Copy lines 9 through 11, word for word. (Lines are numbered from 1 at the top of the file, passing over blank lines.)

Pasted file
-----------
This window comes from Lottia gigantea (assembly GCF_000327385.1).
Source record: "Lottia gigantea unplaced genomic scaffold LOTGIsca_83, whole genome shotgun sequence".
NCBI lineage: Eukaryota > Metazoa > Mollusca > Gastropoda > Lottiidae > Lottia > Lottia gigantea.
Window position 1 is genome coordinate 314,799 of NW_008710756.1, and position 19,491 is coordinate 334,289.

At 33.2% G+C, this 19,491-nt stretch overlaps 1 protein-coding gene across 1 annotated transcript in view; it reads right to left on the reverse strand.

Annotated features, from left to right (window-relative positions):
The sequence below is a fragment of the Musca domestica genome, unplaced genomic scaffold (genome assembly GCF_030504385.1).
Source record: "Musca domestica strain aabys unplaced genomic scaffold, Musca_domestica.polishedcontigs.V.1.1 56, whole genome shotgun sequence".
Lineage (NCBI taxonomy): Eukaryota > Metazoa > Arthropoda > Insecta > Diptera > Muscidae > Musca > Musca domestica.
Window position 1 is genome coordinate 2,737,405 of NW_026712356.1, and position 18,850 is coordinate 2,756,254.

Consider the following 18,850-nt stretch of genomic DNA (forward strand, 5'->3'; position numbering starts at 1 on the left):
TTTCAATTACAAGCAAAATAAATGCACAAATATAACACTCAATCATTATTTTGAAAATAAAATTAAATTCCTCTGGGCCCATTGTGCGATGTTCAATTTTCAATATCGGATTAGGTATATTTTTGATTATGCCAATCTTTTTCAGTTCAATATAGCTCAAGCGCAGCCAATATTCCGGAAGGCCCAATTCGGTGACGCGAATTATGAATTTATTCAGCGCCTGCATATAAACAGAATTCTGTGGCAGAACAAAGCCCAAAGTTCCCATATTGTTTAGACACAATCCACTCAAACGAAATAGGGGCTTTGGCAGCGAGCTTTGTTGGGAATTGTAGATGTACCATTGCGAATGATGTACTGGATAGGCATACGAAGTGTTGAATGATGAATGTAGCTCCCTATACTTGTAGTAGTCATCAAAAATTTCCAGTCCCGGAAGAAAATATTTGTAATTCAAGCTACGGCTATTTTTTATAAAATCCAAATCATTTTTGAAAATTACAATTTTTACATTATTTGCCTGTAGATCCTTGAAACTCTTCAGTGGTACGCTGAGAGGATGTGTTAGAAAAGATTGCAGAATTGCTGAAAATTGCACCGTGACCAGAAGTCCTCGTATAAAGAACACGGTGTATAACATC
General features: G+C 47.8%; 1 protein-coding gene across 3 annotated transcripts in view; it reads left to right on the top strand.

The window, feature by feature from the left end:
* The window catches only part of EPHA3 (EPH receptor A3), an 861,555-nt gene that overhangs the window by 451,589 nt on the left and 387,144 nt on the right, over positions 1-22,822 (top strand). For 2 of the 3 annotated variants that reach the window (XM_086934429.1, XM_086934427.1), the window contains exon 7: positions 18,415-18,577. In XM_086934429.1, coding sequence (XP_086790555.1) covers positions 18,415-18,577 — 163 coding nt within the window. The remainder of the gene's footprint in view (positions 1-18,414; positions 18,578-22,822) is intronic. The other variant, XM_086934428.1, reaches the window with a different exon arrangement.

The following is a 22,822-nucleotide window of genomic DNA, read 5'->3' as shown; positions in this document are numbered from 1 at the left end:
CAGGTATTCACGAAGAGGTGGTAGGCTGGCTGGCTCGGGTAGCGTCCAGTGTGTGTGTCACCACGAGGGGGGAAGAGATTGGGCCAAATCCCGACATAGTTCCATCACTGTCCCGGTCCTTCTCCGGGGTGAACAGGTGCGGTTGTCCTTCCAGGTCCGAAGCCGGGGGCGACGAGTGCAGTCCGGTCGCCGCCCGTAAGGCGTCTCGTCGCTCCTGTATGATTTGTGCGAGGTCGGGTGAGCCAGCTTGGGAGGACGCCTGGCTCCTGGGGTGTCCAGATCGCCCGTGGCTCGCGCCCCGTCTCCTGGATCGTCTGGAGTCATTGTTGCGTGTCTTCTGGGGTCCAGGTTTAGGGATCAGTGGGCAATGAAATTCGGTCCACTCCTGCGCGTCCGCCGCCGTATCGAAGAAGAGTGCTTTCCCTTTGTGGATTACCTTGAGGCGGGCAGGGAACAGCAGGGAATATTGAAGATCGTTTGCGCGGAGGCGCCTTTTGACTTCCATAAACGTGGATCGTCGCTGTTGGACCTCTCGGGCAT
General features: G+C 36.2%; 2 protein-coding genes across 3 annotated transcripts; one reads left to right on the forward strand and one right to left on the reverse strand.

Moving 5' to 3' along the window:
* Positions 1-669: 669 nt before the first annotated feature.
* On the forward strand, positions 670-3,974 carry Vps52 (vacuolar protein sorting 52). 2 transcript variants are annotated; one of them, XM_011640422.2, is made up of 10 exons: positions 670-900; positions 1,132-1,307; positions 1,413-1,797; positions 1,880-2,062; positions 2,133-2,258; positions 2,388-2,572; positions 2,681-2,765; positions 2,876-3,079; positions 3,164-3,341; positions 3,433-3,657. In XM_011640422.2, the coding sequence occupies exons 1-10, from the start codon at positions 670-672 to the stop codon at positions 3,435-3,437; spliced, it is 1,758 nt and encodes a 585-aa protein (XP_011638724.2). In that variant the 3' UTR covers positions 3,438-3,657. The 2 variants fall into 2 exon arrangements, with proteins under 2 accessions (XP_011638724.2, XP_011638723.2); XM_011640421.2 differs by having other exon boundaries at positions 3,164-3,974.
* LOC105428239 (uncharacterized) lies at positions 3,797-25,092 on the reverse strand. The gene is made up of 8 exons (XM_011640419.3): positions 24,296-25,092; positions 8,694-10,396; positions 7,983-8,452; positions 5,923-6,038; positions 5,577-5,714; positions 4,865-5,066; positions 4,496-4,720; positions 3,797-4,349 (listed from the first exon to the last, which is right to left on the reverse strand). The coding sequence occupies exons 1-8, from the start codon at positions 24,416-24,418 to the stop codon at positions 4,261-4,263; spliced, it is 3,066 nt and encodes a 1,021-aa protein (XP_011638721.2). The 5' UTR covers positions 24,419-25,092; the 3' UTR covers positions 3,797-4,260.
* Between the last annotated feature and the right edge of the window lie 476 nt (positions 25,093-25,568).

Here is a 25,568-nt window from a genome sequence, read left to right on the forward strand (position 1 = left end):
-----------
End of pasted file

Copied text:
Lineage (NCBI taxonomy): Eukaryota > Metazoa > Arthropoda > Insecta > Diptera > Muscidae > Musca > Musca domestica.
Window position 1 is genome coordinate 2,737,405 of NW_026712356.1, and position 18,850 is coordinate 2,756,254.

Consider the following 18,850-nt stretch of genomic DNA (forward strand, 5'->3'; position numbering starts at 1 on the left):